Lissotriton Vulgaris (Smooth Newt)

Lissotriton Vulgaris is the scientific name for a smooth newt. It’s an Amphibian that can be found throughout Europe, as well as parts of Asia and Australia. It’s the only species of newt in Ireland.

The smooth newt is part of the Salamander family – Salamandridae (sub-family of Pleurodelinae) and is closely related to other amphibians. The newts have a lizard-like body, a long paddle-like tail, and smooth and moist skin.

What’s the difference between salamanders and newts?

Newts are a type of salamander, but not all salamanders are newts. Salamanders are divided into 10 families and one of them is Salamandridae, which newts are a part of.

The main difference between the two is that newts spend most of their time in the water while salamanders prefer land. Newts have paddle-like tails and webbed feet while salamanders have rounded tails and developed feet that can dig into the soil.

Where are newts located?

Newts are located in Europe, North America, North Africa, and Asia but have been sighted in Australia, which is outside its normal distribution range.

Smooth newts are widespread in Ireland and Britain.

What are the common species of newts?

In the UK, there are three common species of newts. The Smooth newt is the most widespread, followed by the Palmate newt (Lissotriton helveticus) and Great Crested Newt (triturus cristatus).

There are over 60 species of newts worldwide, adult newts ranging in size from 7 cm to over 17.78 cm (7inches).

What do newts eat?

Newts are carnivorous and will eat a wide variety of prey, including insect larvae, earthworms, slugs, snails, tadpoles, and aquatic insects.

What are the characteristics of smooth newts?

The smooth newt has light beige or brown skin, sometimes with fine black speckling. Male and female smooth newts can easily be identified during mating season.

Males grow fringed feet, a long wavy crest, and vivid colors on their bodies during mating season to attract females. In contrast, females have throat spots that are paler than those of males.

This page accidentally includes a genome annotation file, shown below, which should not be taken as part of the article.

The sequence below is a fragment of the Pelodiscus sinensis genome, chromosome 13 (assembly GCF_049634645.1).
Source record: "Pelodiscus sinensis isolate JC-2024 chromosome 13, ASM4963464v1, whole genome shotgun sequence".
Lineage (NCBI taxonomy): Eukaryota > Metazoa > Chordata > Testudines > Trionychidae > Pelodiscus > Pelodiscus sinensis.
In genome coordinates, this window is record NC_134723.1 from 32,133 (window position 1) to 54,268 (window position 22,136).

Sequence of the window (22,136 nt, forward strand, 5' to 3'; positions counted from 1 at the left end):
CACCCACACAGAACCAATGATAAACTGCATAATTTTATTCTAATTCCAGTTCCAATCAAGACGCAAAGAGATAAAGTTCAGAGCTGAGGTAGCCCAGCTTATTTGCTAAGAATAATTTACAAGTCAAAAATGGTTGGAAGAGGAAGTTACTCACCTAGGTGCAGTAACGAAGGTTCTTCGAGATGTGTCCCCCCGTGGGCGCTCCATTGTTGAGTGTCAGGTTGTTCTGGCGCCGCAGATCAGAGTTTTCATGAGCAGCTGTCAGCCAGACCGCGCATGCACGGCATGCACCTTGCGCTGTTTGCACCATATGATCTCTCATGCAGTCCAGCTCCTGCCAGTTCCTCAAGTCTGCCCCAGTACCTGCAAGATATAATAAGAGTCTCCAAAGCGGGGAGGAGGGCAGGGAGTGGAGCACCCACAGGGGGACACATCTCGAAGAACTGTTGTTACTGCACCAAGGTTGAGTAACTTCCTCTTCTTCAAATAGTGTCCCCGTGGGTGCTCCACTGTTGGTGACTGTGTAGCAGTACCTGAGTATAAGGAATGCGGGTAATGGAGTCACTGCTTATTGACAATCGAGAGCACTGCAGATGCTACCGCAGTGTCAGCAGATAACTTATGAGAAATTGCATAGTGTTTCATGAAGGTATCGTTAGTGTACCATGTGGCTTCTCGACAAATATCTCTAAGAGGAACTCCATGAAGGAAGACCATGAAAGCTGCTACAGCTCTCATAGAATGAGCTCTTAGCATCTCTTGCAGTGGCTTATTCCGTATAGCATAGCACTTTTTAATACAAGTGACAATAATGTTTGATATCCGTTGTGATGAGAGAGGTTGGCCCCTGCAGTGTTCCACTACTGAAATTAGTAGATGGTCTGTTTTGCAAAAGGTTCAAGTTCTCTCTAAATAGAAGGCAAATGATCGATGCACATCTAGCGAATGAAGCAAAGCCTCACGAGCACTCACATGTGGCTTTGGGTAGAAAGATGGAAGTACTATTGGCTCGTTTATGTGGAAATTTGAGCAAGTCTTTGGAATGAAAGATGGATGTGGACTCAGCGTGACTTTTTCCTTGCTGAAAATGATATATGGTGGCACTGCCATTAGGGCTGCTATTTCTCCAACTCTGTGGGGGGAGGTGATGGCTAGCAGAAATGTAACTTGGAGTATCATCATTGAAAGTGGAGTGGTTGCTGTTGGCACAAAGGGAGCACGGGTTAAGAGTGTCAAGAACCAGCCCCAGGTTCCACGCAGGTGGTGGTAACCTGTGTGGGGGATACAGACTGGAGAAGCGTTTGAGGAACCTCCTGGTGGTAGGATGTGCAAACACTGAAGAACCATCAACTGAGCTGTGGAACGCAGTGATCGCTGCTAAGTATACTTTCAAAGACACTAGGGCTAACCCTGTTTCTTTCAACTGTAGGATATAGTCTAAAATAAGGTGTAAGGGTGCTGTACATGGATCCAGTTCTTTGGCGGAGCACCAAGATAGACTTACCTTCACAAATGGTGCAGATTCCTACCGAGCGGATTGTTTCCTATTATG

How do newts mate?

Breeding season starts later in winter and throughout the early spring. Adult newts will find their way back to the ponds where they will breed. After locating a pond, male smooth newts will find a potential mate. Males use an intricate courtship dance and release pheromones to attract females who are then more likely to mate.

Male newts engage in indirect mating by assuming an amplexus position and depositing a spermatophore (collection of sperm) on the ground before moving away. The female newt moves to the area where the spermatophore is and collects the sperm for her cloaca to inseminate herself.

Once fertilized, the female newt abandons her eggs wrapped in a clear capsule on aquatic plants. Within two to four weeks, the larvae will hatch out of the eggs and slowly develop their front and back legs. The larvae will eventually leave the water to start their terrestrial phase as efts. They will live on land, hunting insects and slugs for food while sheltering in woodlands and gardens.

When they become adults, they will find their way back to the water to mate and start the process again.

What animals prey on newts?

Natural predators of newts vary whether they are underwater or on land. Pond animals such as fish, water beetles, dragonfly nymphs, and other adult newts. Many animals avoid eating newts because of their toxic skin secretions, but some carnivorous mammals, birds, fish, and other amphibians will still eat them.